Lifelong Learning in Lockdown

The pandemic had a huge impact on many of us but for those in vulnerable groups, no longer able to meet face to face, it was particularly difficult. How could archaeology be used to bring people together during these difficult times and help combat the isolating effects of lockdown and its impact on wellbeing?

Archaeology Scotland’s Learning Team tackled this issue by delivering a series of multi-sensory online workshops for people living with dementia, their families and carers, thanks to funding from Falkirk Health and Social Care Partnership and support from Alzheimer Scotland.

Our approach didn’t rely on reminiscence, rather learning together about new archaeological discoveries. A useful resource in the initial planning of this project was the Dementia Toolkit from Tunbridge Wells Museum and Art Gallery. This ‘new learning’, however, often inspired the sharing of personal stories connected to the theme or place being explored.

To ensure that our online workshops were an engaging and multi-sensory experience, packs of objects were posted out to participants before each workshop. Objects in the packs engaged three key senses: touch, sight and smell while the online presentations stimulated hearing and sight. For example smelly, untreated sheep’s wool and the sound of a sheep bleating, brought the Viking spinning process to life while the tactile experience of holding a Neolithic polished stone axehead was shared by encouraging participants to feel the polished surface of a small pebble.

Items for one of the multi-sensory packs.

Workshops included an initial Introduction to Archaeology, a virtual summer trip to Ardnamurchan and three workshops looking at the archaeology of a local place. All workshops also considered a key archaeological concept or technique, from stratigraphy to stable isotope analysis..

Each workshop focused on a different archaeological site recently excavated by the Archaeology Scotland team.

Sites included:

The lock keeper’s cottage and Rosebank Distillery, Falkirk

The Pineapple, Airth

Viking boat burial, Swordle Bay

The Antonine Wall, section from Falkirk to Bo’ness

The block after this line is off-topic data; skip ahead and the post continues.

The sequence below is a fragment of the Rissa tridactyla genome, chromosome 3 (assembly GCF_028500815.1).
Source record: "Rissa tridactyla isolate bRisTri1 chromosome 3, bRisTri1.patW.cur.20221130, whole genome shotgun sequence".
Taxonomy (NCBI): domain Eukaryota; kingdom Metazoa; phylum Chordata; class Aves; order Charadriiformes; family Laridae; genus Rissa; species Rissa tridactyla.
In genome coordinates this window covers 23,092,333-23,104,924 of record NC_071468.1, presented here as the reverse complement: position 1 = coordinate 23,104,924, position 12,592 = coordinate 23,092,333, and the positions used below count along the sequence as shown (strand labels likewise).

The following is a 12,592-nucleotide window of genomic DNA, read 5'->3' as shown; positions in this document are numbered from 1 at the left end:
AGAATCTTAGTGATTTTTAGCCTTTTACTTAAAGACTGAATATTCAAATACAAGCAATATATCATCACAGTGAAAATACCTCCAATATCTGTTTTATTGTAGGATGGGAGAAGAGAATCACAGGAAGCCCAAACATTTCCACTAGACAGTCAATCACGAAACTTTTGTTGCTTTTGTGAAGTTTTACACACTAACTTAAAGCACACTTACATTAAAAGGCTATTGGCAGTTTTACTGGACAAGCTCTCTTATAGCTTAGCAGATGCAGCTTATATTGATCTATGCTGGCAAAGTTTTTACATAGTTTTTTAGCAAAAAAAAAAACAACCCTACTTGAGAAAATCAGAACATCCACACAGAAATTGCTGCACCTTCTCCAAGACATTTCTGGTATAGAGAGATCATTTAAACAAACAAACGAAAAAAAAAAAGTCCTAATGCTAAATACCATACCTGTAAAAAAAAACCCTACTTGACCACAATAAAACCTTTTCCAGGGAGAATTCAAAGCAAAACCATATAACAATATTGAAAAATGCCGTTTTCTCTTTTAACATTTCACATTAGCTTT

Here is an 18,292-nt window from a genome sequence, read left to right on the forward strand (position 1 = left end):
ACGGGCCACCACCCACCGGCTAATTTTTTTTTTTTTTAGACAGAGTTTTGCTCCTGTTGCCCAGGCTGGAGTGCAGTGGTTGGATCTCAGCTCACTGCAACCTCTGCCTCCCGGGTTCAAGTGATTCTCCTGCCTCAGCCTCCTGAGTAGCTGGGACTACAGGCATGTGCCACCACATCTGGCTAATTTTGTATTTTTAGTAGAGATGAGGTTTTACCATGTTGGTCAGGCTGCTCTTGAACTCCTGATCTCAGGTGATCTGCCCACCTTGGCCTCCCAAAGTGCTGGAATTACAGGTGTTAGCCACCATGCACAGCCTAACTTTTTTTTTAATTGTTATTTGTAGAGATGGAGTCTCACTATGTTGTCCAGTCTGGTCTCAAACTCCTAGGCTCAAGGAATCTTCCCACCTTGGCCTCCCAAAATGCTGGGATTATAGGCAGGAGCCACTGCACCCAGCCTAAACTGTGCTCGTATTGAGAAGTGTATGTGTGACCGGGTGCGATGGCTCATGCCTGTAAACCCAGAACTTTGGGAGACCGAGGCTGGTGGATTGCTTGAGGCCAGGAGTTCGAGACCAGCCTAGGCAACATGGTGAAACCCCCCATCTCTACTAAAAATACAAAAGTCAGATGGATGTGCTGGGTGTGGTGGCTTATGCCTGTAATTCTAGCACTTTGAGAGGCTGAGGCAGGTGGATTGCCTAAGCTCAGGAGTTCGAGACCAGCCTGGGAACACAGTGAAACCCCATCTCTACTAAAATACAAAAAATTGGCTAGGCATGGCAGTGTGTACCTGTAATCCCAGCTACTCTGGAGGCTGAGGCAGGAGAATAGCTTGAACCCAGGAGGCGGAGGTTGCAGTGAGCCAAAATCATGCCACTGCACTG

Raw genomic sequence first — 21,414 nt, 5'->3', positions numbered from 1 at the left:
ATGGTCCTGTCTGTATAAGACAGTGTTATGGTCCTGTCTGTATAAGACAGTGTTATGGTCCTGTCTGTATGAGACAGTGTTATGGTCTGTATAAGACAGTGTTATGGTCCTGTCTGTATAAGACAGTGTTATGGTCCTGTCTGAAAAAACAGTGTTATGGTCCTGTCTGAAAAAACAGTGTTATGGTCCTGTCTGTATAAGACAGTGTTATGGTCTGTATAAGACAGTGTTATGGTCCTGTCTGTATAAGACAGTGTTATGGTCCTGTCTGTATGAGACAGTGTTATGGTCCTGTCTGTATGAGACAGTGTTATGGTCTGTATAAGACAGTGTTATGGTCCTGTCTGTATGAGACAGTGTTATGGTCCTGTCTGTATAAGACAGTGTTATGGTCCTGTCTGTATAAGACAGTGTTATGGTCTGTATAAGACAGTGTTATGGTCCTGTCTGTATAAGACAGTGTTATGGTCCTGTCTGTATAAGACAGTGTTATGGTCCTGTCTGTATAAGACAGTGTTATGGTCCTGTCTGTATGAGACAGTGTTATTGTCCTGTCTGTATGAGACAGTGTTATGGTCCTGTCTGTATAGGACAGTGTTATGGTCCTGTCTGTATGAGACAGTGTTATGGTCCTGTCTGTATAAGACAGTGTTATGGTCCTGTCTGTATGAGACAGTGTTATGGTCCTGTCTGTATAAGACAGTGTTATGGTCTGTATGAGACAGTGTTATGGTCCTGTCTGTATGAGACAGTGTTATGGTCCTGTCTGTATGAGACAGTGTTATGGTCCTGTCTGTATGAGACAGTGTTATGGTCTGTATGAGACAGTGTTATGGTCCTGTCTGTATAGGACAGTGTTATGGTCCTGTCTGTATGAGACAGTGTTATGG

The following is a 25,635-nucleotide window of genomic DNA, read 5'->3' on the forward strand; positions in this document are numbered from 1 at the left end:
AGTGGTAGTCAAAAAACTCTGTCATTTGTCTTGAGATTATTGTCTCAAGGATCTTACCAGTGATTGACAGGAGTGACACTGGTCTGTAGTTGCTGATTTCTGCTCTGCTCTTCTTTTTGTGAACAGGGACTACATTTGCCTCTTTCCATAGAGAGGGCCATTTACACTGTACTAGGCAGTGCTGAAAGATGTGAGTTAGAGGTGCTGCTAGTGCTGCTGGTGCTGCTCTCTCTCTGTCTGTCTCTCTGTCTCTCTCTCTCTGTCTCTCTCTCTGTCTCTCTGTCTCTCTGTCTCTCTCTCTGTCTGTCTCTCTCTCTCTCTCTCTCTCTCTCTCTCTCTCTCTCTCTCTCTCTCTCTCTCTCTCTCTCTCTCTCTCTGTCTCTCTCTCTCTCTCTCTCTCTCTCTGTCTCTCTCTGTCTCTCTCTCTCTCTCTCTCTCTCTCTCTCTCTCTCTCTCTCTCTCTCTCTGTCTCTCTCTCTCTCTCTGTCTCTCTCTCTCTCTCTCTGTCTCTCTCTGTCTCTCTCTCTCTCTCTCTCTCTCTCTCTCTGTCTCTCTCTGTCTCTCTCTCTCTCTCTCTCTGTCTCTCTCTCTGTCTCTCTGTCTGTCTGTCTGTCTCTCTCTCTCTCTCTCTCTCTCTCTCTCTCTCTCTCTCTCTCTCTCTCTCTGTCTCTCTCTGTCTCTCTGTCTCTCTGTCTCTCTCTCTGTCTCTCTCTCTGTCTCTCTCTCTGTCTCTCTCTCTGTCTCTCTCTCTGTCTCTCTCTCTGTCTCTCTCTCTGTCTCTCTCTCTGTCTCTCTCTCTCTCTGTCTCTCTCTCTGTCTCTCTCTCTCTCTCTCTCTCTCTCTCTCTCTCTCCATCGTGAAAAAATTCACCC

This picture shows objects used in a workshop about The Pineapple, a National Trust for Scotland site near Airth. The items on the left of the photo were those sent out to participants and include a pottery sherd, quiz cards, a pad scented with pineapple essence and modelling clay. Artefacts found on the Pineapple excavation, and shared during the online workshop, can be seen on the right.

A number of activities were planned for each workshop, including a regular modelling spot – it was felt that the familiarity of a set format would help participants engage and feel less anxious about the sessions. Activities were inspired by artefacts from local excavations. Our first modelling activity saw the group recreate the faces found on Stenhouse Pottery jugs.

Face from Stenhouse Pottery jug ©Falkirk Community Trust.

Around 25 people living with dementia and their carers regularly attend the monthly Archaeology Club and according to Alzheimer Scotland’s activity organiser Anne, it has had a positive impact on participants.

“As a community activity organiser, I find great pleasure seeing all our members get so involved while being totally engaged listening to interesting facts and discussing the visual content. The activity packs are a great tool for involving each member and are the cause of much laughter and hilarity. An interesting, informative, fun group which promotes many skills and a feel good factor for those involved.”

Screenshot of an online Dementia Café workshop – making Iron Age beads

Two new Artefact Investigation Kits have been created for people living with dementia, their families and carers. If you would like to borrow one of the kits please contact the Archaeology Scotland Learning Team: education@archaeologyscotland.org.uk

We’d like to thank Alzheimer Scotland for their support and Falkirk Health and Social Care Partnership for funding this project.

Jane Miller, Learning Officer, Archaeology Scotland

Post Author: r.boyde